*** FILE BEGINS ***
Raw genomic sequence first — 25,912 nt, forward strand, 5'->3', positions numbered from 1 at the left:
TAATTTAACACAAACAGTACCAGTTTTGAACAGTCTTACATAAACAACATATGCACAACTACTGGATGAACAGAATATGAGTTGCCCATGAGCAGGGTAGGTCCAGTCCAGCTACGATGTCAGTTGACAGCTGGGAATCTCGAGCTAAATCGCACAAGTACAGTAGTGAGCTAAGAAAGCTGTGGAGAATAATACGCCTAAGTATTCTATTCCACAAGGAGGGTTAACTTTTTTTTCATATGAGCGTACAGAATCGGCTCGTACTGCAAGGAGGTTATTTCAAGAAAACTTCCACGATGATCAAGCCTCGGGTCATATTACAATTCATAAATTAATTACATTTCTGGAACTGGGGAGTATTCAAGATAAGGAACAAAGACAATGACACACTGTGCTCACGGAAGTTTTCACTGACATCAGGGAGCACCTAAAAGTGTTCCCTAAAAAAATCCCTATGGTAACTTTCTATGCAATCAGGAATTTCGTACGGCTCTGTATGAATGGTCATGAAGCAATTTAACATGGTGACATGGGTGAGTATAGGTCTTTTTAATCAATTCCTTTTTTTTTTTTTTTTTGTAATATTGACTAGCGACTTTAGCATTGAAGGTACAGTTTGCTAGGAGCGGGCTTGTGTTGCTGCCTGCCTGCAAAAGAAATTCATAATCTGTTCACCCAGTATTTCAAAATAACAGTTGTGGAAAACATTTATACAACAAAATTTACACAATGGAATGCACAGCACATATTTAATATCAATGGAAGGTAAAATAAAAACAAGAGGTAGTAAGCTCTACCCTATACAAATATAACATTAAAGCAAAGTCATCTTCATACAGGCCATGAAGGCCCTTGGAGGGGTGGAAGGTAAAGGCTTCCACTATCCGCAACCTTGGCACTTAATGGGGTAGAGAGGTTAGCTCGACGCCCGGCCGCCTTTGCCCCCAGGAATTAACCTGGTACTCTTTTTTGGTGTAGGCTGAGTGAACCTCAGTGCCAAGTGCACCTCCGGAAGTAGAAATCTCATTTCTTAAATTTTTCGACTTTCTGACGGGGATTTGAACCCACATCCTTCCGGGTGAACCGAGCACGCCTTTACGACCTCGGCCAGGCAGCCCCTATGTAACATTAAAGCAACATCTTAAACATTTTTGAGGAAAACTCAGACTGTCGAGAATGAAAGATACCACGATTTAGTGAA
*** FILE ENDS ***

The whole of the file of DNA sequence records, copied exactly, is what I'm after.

Raw genomic sequence first — 25,912 nt, forward strand, 5'->3', positions numbered from 1 at the left:
TAATTTAACACAAACAGTACCAGTTTTGAACAGTCTTACATAAACAACATATGCACAACTACTGGATGAACAGAATATGAGTTGCCCATGAGCAGGGTAGGTCCAGTCCAGCTACGATGTCAGTTGACAGCTGGGAATCTCGAGCTAAATCGCACAAGTACAGTAGTGAGCTAAGAAAGCTGTGGAGAATAATACGCCTAAGTATTCTATTCCACAAGGAGGGTTAACTTTTTTTTCATATGAGCGTACAGAATCGGCTCGTACTGCAAGGAGGTTATTTCAAGAAAACTTCCACGATGATCAAGCCTCGGGTCATATTACAATTCATAAATTAATTACATTTCTGGAACTGGGGAGTATTCAAGATAAGGAACAAAGACAATGACACACTGTGCTCACGGAAGTTTTCACTGACATCAGGGAGCACCTAAAAGTGTTCCCTAAAAAAATCCCTATGGTAACTTTCTATGCAATCAGGAATTTCGTACGGCTCTGTATGAATGGTCATGAAGCAATTTAACATGGTGACATGGGTGAGTATAGGTCTTTTTAATCAATTCCTTTTTTTTTTTTTTTTTGTAATATTGACTAGCGACTTTAGCATTGAAGGTACAGTTTGCTAGGAGCGGGCTTGTGTTGCTGCCTGCCTGCAAAAGAAATTCATAATCTGTTCACCCAGTATTTCAAAATAACAGTTGTGGAAAACATTTATACAACAAAATTTACACAATGGAATGCACAGCACATATTTAATATCAATGGAAGGTAAAATAAAAACAAGAGGTAGTAAGCTCTACCCTATACAAATATAACATTAAAGCAAAGTCATCTTCATACAGGCCATGAAGGCCCTTGGAGGGGTGGAAGGTAAAGGCTTCCACTATCCGCAACCTTGGCACTTAATGGGGTAGAGAGGTTAGCTCGACGCCCGGCCGCCTTTGCCCCCAGGAATTAACCTGGTACTCTTTTTTGGTGTAGGCTGAGTGAACCTCAGTGCCAAGTGCACCTCCGGAAGTAGAAATCTCATTTCTTAAATTTTTCGACTTTCTGACGGGGATTTGAACCCACATCCTTCCGGGTGAACCGAGCACGCCTTTACGACCTCGGCCAGGCAGCCCCTATGTAACATTAAAGCAACATCTTAAACATTTTTGAGGAAAACTCAGACTGTCGAGAATGAAAGATACCACGATTTAGTGAA